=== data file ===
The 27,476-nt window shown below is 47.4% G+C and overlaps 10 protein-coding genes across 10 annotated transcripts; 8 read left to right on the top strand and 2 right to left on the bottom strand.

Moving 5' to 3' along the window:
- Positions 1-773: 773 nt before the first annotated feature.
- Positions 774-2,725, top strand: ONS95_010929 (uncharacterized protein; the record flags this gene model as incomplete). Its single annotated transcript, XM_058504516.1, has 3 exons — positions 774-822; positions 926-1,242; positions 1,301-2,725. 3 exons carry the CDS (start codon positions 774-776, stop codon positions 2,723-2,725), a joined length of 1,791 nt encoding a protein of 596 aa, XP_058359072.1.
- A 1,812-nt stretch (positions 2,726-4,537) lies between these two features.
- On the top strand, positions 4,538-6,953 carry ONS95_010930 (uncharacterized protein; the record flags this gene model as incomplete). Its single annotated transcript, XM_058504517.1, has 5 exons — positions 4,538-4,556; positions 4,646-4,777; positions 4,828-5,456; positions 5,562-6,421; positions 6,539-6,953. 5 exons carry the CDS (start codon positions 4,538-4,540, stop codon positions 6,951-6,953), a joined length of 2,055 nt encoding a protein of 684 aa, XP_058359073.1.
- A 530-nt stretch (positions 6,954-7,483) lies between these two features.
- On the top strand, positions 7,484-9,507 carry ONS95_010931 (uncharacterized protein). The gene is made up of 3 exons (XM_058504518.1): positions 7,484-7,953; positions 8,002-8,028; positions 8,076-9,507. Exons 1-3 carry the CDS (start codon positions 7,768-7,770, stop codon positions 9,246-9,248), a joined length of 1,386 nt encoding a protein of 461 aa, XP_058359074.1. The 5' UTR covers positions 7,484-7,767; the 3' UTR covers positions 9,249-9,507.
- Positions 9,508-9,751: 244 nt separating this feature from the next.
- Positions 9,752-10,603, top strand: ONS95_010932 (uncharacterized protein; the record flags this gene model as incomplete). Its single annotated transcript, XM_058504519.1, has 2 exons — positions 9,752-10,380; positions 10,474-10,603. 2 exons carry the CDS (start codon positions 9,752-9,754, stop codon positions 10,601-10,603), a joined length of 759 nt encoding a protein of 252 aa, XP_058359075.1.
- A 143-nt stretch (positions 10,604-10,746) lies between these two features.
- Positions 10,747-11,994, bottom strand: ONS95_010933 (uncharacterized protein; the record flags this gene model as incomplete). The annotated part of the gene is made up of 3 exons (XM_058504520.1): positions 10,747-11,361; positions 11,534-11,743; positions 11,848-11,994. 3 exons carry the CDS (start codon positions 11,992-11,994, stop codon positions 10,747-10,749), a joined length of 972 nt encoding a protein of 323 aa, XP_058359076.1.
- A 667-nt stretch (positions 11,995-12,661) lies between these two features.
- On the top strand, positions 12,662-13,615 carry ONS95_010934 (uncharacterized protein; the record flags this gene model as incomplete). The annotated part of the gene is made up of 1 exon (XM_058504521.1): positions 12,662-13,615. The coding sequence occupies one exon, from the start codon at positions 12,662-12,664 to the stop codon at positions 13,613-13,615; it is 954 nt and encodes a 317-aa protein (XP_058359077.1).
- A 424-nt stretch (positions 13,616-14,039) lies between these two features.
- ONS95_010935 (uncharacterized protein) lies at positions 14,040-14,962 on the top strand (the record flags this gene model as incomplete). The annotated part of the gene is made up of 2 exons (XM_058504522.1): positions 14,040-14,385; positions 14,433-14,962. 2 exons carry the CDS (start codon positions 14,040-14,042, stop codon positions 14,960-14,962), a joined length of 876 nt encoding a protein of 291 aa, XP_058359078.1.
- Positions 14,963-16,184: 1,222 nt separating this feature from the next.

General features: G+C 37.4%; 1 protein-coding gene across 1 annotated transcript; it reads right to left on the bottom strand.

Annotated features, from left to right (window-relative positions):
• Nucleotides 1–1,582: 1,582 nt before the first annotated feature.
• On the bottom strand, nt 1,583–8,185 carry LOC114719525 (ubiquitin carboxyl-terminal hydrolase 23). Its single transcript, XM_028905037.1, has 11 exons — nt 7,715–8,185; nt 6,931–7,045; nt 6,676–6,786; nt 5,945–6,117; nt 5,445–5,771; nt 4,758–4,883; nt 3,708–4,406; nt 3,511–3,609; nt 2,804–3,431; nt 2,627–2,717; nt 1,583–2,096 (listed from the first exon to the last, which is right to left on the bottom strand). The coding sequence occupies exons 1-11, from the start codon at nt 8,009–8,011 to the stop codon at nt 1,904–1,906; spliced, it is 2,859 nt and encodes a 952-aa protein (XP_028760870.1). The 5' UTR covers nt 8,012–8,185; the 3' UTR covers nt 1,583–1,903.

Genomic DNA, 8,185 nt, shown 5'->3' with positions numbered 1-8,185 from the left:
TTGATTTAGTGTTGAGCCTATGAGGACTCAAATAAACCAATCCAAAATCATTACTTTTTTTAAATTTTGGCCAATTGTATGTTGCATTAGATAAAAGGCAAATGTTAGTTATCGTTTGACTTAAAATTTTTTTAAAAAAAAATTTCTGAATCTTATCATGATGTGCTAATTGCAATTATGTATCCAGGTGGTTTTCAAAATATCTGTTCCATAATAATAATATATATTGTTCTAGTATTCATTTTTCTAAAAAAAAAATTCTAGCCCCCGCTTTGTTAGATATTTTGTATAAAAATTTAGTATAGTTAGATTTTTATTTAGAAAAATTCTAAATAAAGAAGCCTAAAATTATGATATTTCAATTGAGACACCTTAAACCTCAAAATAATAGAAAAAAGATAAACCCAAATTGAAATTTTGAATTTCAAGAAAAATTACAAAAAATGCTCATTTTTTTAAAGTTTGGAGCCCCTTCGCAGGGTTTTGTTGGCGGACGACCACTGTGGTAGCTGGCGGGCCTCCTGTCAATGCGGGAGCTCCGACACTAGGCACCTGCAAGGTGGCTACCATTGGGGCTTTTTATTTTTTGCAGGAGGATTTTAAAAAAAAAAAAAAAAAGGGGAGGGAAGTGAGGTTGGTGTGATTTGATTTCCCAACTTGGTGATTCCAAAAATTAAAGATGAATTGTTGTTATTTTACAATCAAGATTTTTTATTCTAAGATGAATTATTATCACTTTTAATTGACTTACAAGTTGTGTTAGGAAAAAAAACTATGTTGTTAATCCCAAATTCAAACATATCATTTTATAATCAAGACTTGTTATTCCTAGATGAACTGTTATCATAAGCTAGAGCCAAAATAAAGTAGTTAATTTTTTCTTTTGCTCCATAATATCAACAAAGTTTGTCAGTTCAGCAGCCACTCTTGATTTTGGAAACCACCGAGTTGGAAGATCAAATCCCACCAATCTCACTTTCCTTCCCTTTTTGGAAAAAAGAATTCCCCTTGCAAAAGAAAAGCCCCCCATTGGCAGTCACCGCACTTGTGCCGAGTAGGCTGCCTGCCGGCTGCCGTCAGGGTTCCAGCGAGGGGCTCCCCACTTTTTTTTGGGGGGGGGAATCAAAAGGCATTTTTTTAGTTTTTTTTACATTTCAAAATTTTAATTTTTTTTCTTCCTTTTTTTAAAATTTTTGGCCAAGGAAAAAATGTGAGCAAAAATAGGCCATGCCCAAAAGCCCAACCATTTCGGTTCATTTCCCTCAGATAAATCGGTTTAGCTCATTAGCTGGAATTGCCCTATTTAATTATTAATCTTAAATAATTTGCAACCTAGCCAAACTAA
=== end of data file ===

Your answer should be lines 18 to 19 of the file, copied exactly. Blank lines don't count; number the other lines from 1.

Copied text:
General features: G+C 37.4%; 1 protein-coding gene across 1 annotated transcript; it reads right to left on the bottom strand.

Annotated features, from left to right (window-relative positions):